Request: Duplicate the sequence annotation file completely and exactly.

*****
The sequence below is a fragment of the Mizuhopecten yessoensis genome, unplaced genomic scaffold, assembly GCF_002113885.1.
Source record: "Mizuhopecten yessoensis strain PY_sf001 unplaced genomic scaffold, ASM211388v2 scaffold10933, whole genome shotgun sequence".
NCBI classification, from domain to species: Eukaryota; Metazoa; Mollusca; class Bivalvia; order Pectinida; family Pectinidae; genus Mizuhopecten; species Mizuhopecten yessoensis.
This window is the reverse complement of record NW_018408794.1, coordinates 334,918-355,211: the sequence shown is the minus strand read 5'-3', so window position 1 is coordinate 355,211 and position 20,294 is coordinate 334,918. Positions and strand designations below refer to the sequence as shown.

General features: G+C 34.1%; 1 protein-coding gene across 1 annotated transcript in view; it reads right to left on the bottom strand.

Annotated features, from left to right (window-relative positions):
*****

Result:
The sequence below is a fragment of the Mizuhopecten yessoensis genome, unplaced genomic scaffold, assembly GCF_002113885.1.
Source record: "Mizuhopecten yessoensis strain PY_sf001 unplaced genomic scaffold, ASM211388v2 scaffold10933, whole genome shotgun sequence".
NCBI classification, from domain to species: Eukaryota; Metazoa; Mollusca; class Bivalvia; order Pectinida; family Pectinidae; genus Mizuhopecten; species Mizuhopecten yessoensis.
This window is the reverse complement of record NW_018408794.1, coordinates 334,918-355,211: the sequence shown is the minus strand read 5'-3', so window position 1 is coordinate 355,211 and position 20,294 is coordinate 334,918. Positions and strand designations below refer to the sequence as shown.

General features: G+C 34.1%; 1 protein-coding gene across 1 annotated transcript in view; it reads right to left on the bottom strand.

Annotated features, from left to right (window-relative positions):